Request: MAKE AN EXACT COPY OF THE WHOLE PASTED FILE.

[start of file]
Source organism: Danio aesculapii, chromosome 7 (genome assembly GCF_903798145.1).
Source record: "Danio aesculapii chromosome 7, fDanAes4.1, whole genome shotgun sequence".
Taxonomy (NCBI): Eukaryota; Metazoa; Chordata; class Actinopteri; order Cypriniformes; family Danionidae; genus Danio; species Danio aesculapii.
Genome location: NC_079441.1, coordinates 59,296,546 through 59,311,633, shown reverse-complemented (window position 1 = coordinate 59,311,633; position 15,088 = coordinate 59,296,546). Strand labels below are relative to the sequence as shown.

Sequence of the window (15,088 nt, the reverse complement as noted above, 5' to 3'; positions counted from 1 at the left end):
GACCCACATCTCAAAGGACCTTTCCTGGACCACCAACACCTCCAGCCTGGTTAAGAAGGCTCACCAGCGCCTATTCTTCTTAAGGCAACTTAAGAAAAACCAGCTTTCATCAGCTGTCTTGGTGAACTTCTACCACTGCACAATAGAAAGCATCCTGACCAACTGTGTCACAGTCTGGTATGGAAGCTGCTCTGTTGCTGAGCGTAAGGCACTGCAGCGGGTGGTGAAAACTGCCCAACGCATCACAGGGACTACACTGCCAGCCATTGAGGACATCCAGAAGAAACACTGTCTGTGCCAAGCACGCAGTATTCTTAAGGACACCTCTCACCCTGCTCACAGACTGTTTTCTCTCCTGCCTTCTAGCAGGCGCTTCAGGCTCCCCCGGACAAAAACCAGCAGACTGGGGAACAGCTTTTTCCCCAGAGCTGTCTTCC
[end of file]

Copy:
Source organism: Danio aesculapii, chromosome 7 (genome assembly GCF_903798145.1).
Source record: "Danio aesculapii chromosome 7, fDanAes4.1, whole genome shotgun sequence".
Taxonomy (NCBI): Eukaryota; Metazoa; Chordata; class Actinopteri; order Cypriniformes; family Danionidae; genus Danio; species Danio aesculapii.
Genome location: NC_079441.1, coordinates 59,296,546 through 59,311,633, shown reverse-complemented (window position 1 = coordinate 59,311,633; position 15,088 = coordinate 59,296,546). Strand labels below are relative to the sequence as shown.

Sequence of the window (15,088 nt, the reverse complement as noted above, 5' to 3'; positions counted from 1 at the left end):
GACCCACATCTCAAAGGACCTTTCCTGGACCACCAACACCTCCAGCCTGGTTAAGAAGGCTCACCAGCGCCTATTCTTCTTAAGGCAACTTAAGAAAAACCAGCTTTCATCAGCTGTCTTGGTGAACTTCTACCACTGCACAATAGAAAGCATCCTGACCAACTGTGTCACAGTCTGGTATGGAAGCTGCTCTGTTGCTGAGCGTAAGGCACTGCAGCGGGTGGTGAAAACTGCCCAACGCATCACAGGGACTACACTGCCAGCCATTGAGGACATCCAGAAGAAACACTGTCTGTGCCAAGCACGCAGTATTCTTAAGGACACCTCTCACCCTGCTCACAGACTGTTTTCTCTCCTGCCTTCTAGCAGGCGCTTCAGGCTCCCCCGGACAAAAACCAGCAGACTGGGGAACAGCTTTTTCCCCAGAGCTGTCTTCC